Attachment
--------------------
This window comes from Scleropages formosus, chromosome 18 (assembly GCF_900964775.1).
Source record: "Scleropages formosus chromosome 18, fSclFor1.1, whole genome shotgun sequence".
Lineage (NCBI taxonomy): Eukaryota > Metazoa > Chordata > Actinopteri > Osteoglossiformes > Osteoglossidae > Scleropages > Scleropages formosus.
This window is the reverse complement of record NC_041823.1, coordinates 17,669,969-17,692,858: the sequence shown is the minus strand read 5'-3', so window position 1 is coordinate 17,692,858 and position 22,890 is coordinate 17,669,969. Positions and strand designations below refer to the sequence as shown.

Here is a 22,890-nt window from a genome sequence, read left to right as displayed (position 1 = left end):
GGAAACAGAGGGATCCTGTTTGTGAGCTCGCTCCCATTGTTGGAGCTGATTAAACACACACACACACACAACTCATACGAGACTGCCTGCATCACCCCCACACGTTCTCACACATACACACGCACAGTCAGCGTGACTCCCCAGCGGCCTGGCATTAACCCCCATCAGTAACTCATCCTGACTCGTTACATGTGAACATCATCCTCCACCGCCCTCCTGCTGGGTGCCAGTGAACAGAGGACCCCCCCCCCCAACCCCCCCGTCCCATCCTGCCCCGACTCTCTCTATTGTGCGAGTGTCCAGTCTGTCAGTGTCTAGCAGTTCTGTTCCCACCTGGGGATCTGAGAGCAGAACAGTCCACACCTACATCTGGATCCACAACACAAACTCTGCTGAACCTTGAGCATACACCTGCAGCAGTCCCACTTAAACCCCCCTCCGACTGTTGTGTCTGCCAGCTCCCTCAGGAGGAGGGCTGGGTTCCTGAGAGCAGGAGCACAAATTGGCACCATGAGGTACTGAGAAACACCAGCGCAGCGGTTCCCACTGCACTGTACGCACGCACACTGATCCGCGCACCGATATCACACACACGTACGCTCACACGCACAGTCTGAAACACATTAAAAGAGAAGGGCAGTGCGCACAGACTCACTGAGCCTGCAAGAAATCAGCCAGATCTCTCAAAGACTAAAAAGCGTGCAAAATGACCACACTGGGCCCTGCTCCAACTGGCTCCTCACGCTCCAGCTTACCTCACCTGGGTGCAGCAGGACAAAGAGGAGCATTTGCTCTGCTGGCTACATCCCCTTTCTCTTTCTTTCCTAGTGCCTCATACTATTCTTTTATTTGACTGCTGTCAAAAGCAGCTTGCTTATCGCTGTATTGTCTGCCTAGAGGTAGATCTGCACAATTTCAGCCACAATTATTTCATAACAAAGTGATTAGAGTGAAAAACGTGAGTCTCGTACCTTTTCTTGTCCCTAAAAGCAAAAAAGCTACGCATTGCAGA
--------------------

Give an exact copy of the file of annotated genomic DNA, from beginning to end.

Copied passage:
This window comes from Scleropages formosus, chromosome 18 (assembly GCF_900964775.1).
Source record: "Scleropages formosus chromosome 18, fSclFor1.1, whole genome shotgun sequence".
Lineage (NCBI taxonomy): Eukaryota > Metazoa > Chordata > Actinopteri > Osteoglossiformes > Osteoglossidae > Scleropages > Scleropages formosus.
This window is the reverse complement of record NC_041823.1, coordinates 17,669,969-17,692,858: the sequence shown is the minus strand read 5'-3', so window position 1 is coordinate 17,692,858 and position 22,890 is coordinate 17,669,969. Positions and strand designations below refer to the sequence as shown.

Here is a 22,890-nt window from a genome sequence, read left to right as displayed (position 1 = left end):
GGAAACAGAGGGATCCTGTTTGTGAGCTCGCTCCCATTGTTGGAGCTGATTAAACACACACACACACACAACTCATACGAGACTGCCTGCATCACCCCCACACGTTCTCACACATACACACGCACAGTCAGCGTGACTCCCCAGCGGCCTGGCATTAACCCCCATCAGTAACTCATCCTGACTCGTTACATGTGAACATCATCCTCCACCGCCCTCCTGCTGGGTGCCAGTGAACAGAGGACCCCCCCCCCCAACCCCCCCGTCCCATCCTGCCCCGACTCTCTCTATTGTGCGAGTGTCCAGTCTGTCAGTGTCTAGCAGTTCTGTTCCCACCTGGGGATCTGAGAGCAGAACAGTCCACACCTACATCTGGATCCACAACACAAACTCTGCTGAACCTTGAGCATACACCTGCAGCAGTCCCACTTAAACCCCCCTCCGACTGTTGTGTCTGCCAGCTCCCTCAGGAGGAGGGCTGGGTTCCTGAGAGCAGGAGCACAAATTGGCACCATGAGGTACTGAGAAACACCAGCGCAGCGGTTCCCACTGCACTGTACGCACGCACACTGATCCGCGCACCGATATCACACACACGTACGCTCACACGCACAGTCTGAAACACATTAAAAGAGAAGGGCAGTGCGCACAGACTCACTGAGCCTGCAAGAAATCAGCCAGATCTCTCAAAGACTAAAAAGCGTGCAAAATGACCACACTGGGCCCTGCTCCAACTGGCTCCTCACGCTCCAGCTTACCTCACCTGGGTGCAGCAGGACAAAGAGGAGCATTTGCTCTGCTGGCTACATCCCCTTTCTCTTTCTTTCCTAGTGCCTCATACTATTCTTTTATTTGACTGCTGTCAAAAGCAGCTTGCTTATCGCTGTATTGTCTGCCTAGAGGTAGATCTGCACAATTTCAGCCACAATTATTTCATAACAAAGTGATTAGAGTGAAAAACGTGAGTCTCGTACCTTTTCTTGTCCCTAAAAGCAAAAAAGCTACGCATTGCAGA